Peer grouping, drug use and academic performance among school adolescents. A case study of Good Shepherd High School, Bweyogerere
MetadataShow full item record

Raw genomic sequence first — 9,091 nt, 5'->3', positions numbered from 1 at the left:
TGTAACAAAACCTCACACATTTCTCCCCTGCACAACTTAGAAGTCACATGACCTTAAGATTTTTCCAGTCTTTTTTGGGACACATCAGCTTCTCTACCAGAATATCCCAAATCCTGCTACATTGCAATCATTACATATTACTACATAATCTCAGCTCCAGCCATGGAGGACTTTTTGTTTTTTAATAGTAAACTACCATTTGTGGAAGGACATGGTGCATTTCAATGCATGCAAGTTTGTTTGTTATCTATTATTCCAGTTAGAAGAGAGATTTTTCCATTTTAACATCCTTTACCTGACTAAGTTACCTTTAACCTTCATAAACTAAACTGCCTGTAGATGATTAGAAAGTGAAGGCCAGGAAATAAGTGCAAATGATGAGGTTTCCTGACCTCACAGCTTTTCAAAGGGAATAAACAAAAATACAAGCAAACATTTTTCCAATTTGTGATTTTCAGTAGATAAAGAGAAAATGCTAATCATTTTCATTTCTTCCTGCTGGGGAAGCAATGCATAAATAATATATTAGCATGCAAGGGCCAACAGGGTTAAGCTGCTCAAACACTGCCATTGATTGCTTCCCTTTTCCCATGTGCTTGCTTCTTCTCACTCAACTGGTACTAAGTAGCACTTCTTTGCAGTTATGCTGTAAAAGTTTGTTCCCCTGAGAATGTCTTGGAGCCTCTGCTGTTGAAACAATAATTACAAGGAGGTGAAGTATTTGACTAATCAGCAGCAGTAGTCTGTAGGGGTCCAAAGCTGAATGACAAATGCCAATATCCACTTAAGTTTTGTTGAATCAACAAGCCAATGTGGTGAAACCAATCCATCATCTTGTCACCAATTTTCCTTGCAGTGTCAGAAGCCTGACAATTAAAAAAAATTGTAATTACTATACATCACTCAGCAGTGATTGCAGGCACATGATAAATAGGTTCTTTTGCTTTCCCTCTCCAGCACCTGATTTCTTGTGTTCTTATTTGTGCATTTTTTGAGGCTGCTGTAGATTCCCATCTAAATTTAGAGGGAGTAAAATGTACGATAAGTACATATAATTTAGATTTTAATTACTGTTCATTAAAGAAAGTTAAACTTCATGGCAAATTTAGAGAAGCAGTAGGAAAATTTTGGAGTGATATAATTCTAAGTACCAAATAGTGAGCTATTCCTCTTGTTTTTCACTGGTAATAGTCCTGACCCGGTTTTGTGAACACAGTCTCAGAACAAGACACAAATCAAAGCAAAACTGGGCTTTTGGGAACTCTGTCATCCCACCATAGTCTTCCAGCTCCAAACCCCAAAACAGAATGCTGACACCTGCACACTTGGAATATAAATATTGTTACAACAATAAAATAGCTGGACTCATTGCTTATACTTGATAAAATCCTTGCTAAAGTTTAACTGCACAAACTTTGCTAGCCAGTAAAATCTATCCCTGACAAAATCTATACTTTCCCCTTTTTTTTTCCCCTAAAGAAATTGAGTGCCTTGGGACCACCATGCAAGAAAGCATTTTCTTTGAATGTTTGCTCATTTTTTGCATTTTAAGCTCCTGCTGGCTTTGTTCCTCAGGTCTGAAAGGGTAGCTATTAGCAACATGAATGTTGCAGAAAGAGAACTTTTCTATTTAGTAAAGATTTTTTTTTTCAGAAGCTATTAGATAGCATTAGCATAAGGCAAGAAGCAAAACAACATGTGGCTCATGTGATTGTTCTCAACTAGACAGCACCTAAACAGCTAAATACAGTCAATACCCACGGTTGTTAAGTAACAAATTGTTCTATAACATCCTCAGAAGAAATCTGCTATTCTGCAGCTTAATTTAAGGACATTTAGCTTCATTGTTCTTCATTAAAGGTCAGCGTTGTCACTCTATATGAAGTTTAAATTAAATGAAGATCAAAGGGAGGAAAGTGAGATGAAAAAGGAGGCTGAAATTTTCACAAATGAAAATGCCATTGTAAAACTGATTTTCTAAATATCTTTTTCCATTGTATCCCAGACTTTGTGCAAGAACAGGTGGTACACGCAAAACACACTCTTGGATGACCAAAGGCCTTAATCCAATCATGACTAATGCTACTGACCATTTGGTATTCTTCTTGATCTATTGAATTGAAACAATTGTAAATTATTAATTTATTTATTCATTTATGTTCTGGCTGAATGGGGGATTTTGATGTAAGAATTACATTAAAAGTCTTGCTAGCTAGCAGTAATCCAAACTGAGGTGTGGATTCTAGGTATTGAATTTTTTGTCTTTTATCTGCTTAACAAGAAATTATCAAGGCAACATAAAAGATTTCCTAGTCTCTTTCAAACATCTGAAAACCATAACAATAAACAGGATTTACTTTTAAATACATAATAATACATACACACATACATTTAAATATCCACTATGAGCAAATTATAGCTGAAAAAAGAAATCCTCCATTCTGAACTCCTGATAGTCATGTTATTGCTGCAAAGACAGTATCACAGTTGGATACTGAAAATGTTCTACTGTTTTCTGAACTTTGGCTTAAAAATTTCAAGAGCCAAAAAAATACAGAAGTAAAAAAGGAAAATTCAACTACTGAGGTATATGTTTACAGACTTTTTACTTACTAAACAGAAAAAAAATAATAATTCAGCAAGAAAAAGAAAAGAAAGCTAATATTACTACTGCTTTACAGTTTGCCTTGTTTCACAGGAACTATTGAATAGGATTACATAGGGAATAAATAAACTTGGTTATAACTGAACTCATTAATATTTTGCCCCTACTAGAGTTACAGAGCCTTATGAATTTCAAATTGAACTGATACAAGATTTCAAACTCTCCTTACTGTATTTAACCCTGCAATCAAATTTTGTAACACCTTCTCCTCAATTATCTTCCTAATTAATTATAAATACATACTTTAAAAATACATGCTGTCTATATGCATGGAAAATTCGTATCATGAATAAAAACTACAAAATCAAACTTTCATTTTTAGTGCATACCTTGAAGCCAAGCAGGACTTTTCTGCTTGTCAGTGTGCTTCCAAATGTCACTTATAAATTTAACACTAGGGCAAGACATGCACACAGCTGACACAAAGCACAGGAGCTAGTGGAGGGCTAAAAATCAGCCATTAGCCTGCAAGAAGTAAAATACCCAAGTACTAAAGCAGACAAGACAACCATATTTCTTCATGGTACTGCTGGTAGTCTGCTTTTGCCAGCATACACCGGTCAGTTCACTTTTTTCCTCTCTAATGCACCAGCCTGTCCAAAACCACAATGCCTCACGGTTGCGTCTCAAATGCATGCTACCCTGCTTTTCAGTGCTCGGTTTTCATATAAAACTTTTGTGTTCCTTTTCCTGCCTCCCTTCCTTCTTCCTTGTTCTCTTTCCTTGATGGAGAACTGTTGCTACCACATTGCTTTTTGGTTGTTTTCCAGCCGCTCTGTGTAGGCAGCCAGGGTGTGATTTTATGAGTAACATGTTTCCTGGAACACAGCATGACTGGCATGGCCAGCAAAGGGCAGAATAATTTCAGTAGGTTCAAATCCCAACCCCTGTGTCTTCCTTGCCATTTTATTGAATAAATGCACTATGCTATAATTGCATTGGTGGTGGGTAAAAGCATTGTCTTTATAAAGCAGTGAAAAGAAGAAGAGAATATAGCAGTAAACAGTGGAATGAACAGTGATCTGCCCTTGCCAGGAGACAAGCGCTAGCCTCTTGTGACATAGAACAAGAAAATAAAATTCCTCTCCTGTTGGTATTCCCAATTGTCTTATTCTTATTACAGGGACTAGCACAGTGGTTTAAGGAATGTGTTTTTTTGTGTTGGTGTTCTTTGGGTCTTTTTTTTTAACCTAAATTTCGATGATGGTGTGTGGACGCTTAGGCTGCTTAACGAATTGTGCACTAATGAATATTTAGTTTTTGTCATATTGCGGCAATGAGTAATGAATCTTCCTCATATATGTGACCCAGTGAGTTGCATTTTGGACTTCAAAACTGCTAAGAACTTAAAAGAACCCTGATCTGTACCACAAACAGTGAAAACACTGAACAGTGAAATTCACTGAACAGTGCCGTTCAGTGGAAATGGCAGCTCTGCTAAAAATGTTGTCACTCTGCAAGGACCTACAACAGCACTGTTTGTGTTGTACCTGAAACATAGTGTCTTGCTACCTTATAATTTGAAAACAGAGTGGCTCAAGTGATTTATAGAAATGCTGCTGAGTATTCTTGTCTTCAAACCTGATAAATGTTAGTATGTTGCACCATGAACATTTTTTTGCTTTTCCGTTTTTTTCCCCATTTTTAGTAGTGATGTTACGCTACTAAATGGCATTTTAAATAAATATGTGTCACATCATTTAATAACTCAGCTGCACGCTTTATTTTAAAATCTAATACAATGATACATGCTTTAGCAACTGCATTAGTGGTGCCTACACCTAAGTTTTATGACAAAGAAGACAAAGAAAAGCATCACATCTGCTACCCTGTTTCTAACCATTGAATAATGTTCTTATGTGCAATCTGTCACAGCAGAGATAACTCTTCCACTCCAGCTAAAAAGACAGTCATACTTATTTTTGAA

The study sought to examine the relationship between peer grouping, drug use and academic performance among school adolescents. The study adopted a correlational research design. A total of 80 questionnaires were randomly distributed among the respondents. The researcher used self-administered questionnaires which consisted close ended questions to collect information from the respondents at Good Shepherd High School, Bweyogerere. Data was entered into the computer using the Statistical Package for Social Scientist (SPSS). Pearson Correlation Co efficient was used to test the three hypotheses. Findings of the study indicated that there was a significant relationship between peer grouping and drug use among school adolescents. There was no significant relationship between drug use and academic performance among school adolescents and that there was a significant relationship between peer grouping and academic performance among school adolescents. It was recommended that school administrators should sensitize the students about the effects of peer grouping and drug use. Other main stakeholders in schools like the Ministry of Education should take an active part in designing policies to govern schools so as to control the behavior of students. Local communities around schools together with the parents should be involved and be sensitized to cooperate with the administration in ensuring that students observe the school rules. School administrators should also encourage positive peer grouping activities which would help to increase academic performance among school adolescents. And lastly, through the department of guidance and counseling, the Ministry of Education could design counseling programs focusing on peer grouping and drug use to be adopted by all private and public secondary schools in Uganda.